Using #!/bin/sh

You should use #!/bin/sh when you want to write a portable shell script that can run on any system that has a POSIX-compliant shell. The #!/bin/sh line tells the operating system to use the default system shell, which is usually a link to a POSIX-compatible shell such as bash, dash, ksh, or zsh.

By using #!/bin/sh, you can ensure that your script will work on any system that follows the POSIX standard, regardless of the actual location or name of the shell executable.

However, using #!/bin/sh also means that you have to stick to the features and syntax that are defined by the POSIX specification, and avoid using any extensions or enhancements that are specific to a certain shell.

For example, you cannot use arrays, associative arrays, brace expansion, or process substitution in a #!/bin/sh script, as they are not part of the POSIX standard.

If you want to use these features, you have to use a specific shell indicate it in the shebang line.

Overriding shebang when executing a script

To override the shebang line of a script, you can execute the script by explicitly specifying the interpreter you want to use on the command line. This can be useful in situations where you want to use a different interpreter than the one specified in the shebang line, or if the shebang line is incorrect or not compatible with your environment.


Replace /path/to/interpreter with the absolute path to the interpreter you want to use or name of interpreter already available in PATH, and with the name of the script file you want to execute.

For example, if you have a script named with the following shebang line:


And you want to run it using the zsh interpreter instead of bash, you can do:


This will execute the script using the zsh interpreter, regardless of the shebang line in the script.

Keep in mind that when you override the shebang line in this way, you’re explicitly specifying the interpreter for that particular execution only. The shebang line in the script itself remains unchanged, and future executions without specifying an interpreter will still use the interpreter specified in the shebang line.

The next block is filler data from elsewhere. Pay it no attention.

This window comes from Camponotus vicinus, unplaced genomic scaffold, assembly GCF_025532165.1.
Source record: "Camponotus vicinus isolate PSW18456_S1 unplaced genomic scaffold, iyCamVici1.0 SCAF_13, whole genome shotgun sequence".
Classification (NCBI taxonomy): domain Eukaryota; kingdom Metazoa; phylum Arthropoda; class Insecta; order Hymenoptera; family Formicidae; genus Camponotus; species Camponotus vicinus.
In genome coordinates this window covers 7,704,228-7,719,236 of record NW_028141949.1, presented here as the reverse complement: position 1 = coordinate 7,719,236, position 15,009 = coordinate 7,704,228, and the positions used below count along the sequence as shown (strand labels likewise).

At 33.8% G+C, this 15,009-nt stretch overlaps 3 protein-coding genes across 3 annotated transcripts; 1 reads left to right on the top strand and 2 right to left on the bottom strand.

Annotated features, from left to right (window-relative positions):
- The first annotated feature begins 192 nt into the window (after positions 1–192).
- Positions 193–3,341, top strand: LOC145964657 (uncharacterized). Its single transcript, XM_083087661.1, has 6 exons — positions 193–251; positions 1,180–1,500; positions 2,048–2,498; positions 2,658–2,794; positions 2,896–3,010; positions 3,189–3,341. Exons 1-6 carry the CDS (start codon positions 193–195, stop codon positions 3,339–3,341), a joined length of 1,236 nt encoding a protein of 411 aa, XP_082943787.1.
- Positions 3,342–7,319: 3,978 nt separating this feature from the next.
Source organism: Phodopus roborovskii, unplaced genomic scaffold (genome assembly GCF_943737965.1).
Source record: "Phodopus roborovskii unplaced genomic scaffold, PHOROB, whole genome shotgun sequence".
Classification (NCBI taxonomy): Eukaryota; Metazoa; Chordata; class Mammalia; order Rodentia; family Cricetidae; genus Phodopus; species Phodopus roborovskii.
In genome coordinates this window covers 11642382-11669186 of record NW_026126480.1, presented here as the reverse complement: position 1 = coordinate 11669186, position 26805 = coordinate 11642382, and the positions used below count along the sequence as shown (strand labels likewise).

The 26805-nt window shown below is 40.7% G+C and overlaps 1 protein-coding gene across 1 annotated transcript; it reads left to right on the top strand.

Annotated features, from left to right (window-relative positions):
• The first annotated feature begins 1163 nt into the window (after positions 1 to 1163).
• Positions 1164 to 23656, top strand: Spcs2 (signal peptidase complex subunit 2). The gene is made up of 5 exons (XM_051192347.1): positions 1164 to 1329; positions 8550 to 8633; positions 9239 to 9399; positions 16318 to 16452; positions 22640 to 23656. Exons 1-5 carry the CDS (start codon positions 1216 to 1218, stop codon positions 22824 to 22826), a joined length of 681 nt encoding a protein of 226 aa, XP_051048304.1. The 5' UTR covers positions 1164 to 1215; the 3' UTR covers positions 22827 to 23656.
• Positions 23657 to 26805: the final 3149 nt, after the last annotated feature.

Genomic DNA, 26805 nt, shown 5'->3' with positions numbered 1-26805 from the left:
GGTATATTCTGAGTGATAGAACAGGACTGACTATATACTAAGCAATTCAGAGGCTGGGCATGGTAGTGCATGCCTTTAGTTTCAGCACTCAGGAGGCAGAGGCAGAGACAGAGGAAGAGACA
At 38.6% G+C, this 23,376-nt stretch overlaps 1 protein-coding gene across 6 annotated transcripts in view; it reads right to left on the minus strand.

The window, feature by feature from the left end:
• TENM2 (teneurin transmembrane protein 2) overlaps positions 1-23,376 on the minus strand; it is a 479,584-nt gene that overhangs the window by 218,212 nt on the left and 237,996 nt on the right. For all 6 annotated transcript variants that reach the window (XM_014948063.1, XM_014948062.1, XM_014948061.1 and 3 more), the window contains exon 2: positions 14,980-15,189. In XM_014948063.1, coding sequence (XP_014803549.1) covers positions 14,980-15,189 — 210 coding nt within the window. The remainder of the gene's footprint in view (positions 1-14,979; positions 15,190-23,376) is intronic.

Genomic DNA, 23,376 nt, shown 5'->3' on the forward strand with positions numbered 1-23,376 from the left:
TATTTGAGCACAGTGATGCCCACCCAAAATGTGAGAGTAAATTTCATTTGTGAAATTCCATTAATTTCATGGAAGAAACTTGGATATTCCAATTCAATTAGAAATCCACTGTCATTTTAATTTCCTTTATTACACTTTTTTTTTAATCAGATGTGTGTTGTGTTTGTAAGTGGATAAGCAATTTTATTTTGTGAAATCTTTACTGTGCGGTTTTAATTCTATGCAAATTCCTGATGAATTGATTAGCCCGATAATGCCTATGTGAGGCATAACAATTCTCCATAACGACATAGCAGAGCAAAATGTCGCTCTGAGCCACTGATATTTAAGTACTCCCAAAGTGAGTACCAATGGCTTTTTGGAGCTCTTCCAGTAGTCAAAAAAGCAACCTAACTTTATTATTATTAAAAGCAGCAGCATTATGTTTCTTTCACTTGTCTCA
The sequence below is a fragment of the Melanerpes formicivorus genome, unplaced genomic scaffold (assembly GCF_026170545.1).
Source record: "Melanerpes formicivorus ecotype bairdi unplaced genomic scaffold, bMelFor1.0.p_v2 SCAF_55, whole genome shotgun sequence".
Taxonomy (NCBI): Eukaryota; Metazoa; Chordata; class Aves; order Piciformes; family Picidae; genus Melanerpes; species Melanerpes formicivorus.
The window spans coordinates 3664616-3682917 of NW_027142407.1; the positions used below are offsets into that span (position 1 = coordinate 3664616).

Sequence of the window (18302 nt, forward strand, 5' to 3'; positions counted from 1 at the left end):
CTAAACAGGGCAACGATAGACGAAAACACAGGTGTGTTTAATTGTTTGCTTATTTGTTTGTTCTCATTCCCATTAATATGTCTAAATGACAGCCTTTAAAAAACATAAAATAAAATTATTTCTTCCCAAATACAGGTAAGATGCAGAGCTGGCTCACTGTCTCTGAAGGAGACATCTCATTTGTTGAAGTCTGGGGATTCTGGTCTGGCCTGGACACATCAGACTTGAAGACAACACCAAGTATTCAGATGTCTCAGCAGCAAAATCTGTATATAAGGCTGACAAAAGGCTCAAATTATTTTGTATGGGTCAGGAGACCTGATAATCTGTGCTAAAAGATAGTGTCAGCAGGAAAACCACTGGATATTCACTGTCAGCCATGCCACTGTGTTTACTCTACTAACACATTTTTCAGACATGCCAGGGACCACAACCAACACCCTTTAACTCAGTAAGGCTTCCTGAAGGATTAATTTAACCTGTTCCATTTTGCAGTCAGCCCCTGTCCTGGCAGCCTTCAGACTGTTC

Overriding the shebang line to run a script with a different interpreter than what’s specified in the script’s shebang line can carry certain risks and considerations. The script may have been written with assumptions about the behavior of a specific interpreter. Using a different interpreter might lead to unexpected behavior, errors, or incorrect results.

In general, it’s safer and more reliable to modify the shebang line in the script itself if you want to change the interpreter permanently.

Overriding the shebang line for a one-time use should be done cautiously and with an understanding of the potential risks. If you find the need to regularly run the script with a different interpreter, consider adapting the script to be more flexible and compatible across multiple interpreters.

Common shell interpreters

Each interpreter has its strengths and purposes. Choose the one that matches your needs, from compatibility and simplicity to advanced features and interactivity.

  • Bash (GNU Bourne Again SHell): Feature-rich, powerful scripting capabilities, widespread, suitable for complex automation tasks.
  • Sh (Bourne Shell): Basic scripting features, good for simple scripts aiming at wide compatibility. Often used for scripts that need to run on a wide range of systems due to its widespread availability, but it lacks many advanced features of newer shells.
  • Zsh (Z Shell): Interactive features, advanced customization, suitable for power users and scripting. Starting with macOS Catalina (10.15), released in October 2019, Apple switched the default shell from Bash to Zsh.
  • Dash: Minimal, optimized for speed, often used for system startup scripts.
  • Ksh (KornShell): Advanced scripting, arrays, suited for complex tasks.
  • Fish (Friendly Interactive Shell): User-friendly, syntax highlighting, well-suited for interactive use.
  • Csh (C Shell): C-like syntax, interactive features, not recommended for scripting due to limitations.